Tuesday, August 2, 2011


Definition of Lacuna: A gap.

First let it be said that I am absolute rubbish when it comes to being able to make tortillas. The night that our book club was due to discuss Lacuna by Barbara Kingsolver, I gave it my best shot. I borrowed a friend’s tortilla press, listened to how she said she made them, bought the masa harina, and downloaded a recipe. Good to go, I would have thought. Not

In my first attempt, I ended up with a crumbling mess. Another version resulted in sticky slabs that fell apart when I tried to get them to a pan. After three tries,  I gave up, took the mess of corn meal gorp, added a whack of beaten eggs to it, fried it up, and called them tortilla-pancake dippers. They worked. After a fashion.

Now, you might wonder why on earth I would even bother to try to make tortillas. It was because of my book club. There is a bakers’ dozen of us who meet once a month, and we not only report on our chosen book, but we also feast. I mean – we REALLY feast and the food is chosen to go with either the locale or the theme of the book.

Here we are - too wide for the box of this blog format - but that's us.
Photo Credit: Kerith Perreur-Lloyd

Obviously, some books present a real challenge. For example, consider the culinary dilemma of cooking food to go with Trainspotting by the Scottish author Irving Welsh. That wasn’t the only book that threw curve balls at us. I still cringe when I think of the dark humour surrounding the shish kebabs that were served the night we talked about The Bridge on the Drina by Ivo Andrić. Usually, the food-book convergence is not that challenging, let alone disgusting, and the good thing about it is that we stray into culinary territory that we would not have entered without the nudge.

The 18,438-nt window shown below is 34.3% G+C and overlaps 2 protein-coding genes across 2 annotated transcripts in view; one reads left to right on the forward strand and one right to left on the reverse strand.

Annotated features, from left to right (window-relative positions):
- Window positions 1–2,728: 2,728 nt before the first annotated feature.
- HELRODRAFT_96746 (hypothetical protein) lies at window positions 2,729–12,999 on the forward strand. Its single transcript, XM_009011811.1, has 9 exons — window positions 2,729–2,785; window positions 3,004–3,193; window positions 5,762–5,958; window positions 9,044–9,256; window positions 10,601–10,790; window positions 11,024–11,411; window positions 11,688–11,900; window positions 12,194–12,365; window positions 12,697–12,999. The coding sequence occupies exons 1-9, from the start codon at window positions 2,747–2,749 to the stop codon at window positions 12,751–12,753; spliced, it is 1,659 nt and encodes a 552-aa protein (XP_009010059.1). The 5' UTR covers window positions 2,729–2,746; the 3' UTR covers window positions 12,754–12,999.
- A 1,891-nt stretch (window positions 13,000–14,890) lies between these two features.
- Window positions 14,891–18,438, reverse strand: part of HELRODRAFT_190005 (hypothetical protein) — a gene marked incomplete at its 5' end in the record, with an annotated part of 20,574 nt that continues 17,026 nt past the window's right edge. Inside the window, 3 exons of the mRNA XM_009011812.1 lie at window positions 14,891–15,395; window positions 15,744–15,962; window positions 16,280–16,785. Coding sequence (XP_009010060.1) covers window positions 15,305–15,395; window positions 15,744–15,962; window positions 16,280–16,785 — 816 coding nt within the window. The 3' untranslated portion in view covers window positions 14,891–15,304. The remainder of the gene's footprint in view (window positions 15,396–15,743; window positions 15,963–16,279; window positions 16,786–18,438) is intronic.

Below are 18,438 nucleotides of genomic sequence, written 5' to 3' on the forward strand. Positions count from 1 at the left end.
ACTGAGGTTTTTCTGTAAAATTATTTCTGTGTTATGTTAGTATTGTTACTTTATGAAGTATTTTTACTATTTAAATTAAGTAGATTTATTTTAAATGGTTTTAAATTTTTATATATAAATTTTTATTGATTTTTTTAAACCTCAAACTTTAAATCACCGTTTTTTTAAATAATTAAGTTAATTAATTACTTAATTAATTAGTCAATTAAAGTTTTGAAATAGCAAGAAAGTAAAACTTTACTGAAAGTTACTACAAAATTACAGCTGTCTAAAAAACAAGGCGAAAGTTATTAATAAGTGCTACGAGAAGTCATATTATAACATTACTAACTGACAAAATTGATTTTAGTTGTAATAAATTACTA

Fortunately, the night we gathered to discuss and appreciate Barbara Kingsolver’s Lacuna, my chilli-lime chicken wings turned out just fine, better than my tortillas. Not that they were memorable. The most memorable piece de resistance, in spite of Chris's Jamie Oliver Mexican Street Salad being in contention - along with Sarah & Kerith's stunning salad and Colleen's amazingly arranged appies,was the chocolate cinnamon cream pie done by Rosemary. 

We all bow down in front of Rosemary. She is the only one of us in this book club to win Canada-wide notice in Ian Brown’s series in the Globe and Mail on where to eat in Canada. 

Here is what I think of most often when I imagine a Canadian meal: lunch with Bill and Rosemary Terry on the patio of their seaside home in Sechelt, a seaplane's hop up the coast from Vancouver.

Poor Ian, he only had the one experience of Rosemary’s cuisine.

Not that I want you to think that we didn’t actually talk about the book – even after copious amounts of Patron Gold Tequila. We did, but I would be lying if I said that I could remember the specific insights better than I remember the pie, many of which were no doubt worthy. Maybe I should blame the tequila. Maybe I should blame the pie.

Fortifications for intellectual discourse.

1 comment:

  1. Hmmm...do you think it's the tequila talking when we think we're making astute observations? I'm just taking a stab in the dark here...